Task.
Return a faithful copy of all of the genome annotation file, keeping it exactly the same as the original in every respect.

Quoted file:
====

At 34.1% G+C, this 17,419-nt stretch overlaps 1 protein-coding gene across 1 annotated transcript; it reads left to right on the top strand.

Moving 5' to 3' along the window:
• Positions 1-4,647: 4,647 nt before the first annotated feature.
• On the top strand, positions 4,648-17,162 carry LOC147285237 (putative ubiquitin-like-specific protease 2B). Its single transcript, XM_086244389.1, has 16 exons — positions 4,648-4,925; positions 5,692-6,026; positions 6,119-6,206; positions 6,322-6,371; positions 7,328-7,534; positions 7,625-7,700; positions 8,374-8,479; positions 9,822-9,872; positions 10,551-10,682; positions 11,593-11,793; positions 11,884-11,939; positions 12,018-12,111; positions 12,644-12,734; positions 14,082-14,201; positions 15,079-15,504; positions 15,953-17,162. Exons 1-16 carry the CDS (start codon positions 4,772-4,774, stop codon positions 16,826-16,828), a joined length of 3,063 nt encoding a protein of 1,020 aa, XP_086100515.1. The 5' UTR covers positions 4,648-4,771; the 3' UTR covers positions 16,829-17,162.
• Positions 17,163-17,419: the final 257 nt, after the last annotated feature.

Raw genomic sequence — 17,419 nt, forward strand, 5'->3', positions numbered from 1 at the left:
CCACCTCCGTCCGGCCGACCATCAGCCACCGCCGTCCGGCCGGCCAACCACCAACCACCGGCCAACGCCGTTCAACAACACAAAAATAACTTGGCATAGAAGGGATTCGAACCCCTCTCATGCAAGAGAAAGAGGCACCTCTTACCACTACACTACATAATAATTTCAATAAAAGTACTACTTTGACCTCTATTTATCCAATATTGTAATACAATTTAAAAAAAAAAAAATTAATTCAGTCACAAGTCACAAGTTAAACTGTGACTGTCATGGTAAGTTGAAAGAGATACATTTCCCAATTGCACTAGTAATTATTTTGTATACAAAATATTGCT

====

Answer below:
At 34.1% G+C, this 17,419-nt stretch overlaps 1 protein-coding gene across 1 annotated transcript; it reads left to right on the top strand.

Moving 5' to 3' along the window:
• Positions 1-4,647: 4,647 nt before the first annotated feature.
• On the top strand, positions 4,648-17,162 carry LOC147285237 (putative ubiquitin-like-specific protease 2B). Its single transcript, XM_086244389.1, has 16 exons — positions 4,648-4,925; positions 5,692-6,026; positions 6,119-6,206; positions 6,322-6,371; positions 7,328-7,534; positions 7,625-7,700; positions 8,374-8,479; positions 9,822-9,872; positions 10,551-10,682; positions 11,593-11,793; positions 11,884-11,939; positions 12,018-12,111; positions 12,644-12,734; positions 14,082-14,201; positions 15,079-15,504; positions 15,953-17,162. Exons 1-16 carry the CDS (start codon positions 4,772-4,774, stop codon positions 16,826-16,828), a joined length of 3,063 nt encoding a protein of 1,020 aa, XP_086100515.1. The 5' UTR covers positions 4,648-4,771; the 3' UTR covers positions 16,829-17,162.
• Positions 17,163-17,419: the final 257 nt, after the last annotated feature.

Raw genomic sequence — 17,419 nt, forward strand, 5'->3', positions numbered from 1 at the left:
CCACCTCCGTCCGGCCGACCATCAGCCACCGCCGTCCGGCCGGCCAACCACCAACCACCGGCCAACGCCGTTCAACAACACAAAAATAACTTGGCATAGAAGGGATTCGAACCCCTCTCATGCAAGAGAAAGAGGCACCTCTTACCACTACACTACATAATAATTTCAATAAAAGTACTACTTTGACCTCTATTTATCCAATATTGTAATACAATTTAAAAAAAAAAAAATTAATTCAGTCACAAGTCACAAGTTAAACTGTGACTGTCATGGTAAGTTGAAAGAGATACATTTCCCAATTGCACTAGTAATTATTTTGTATACAAAATATTGCT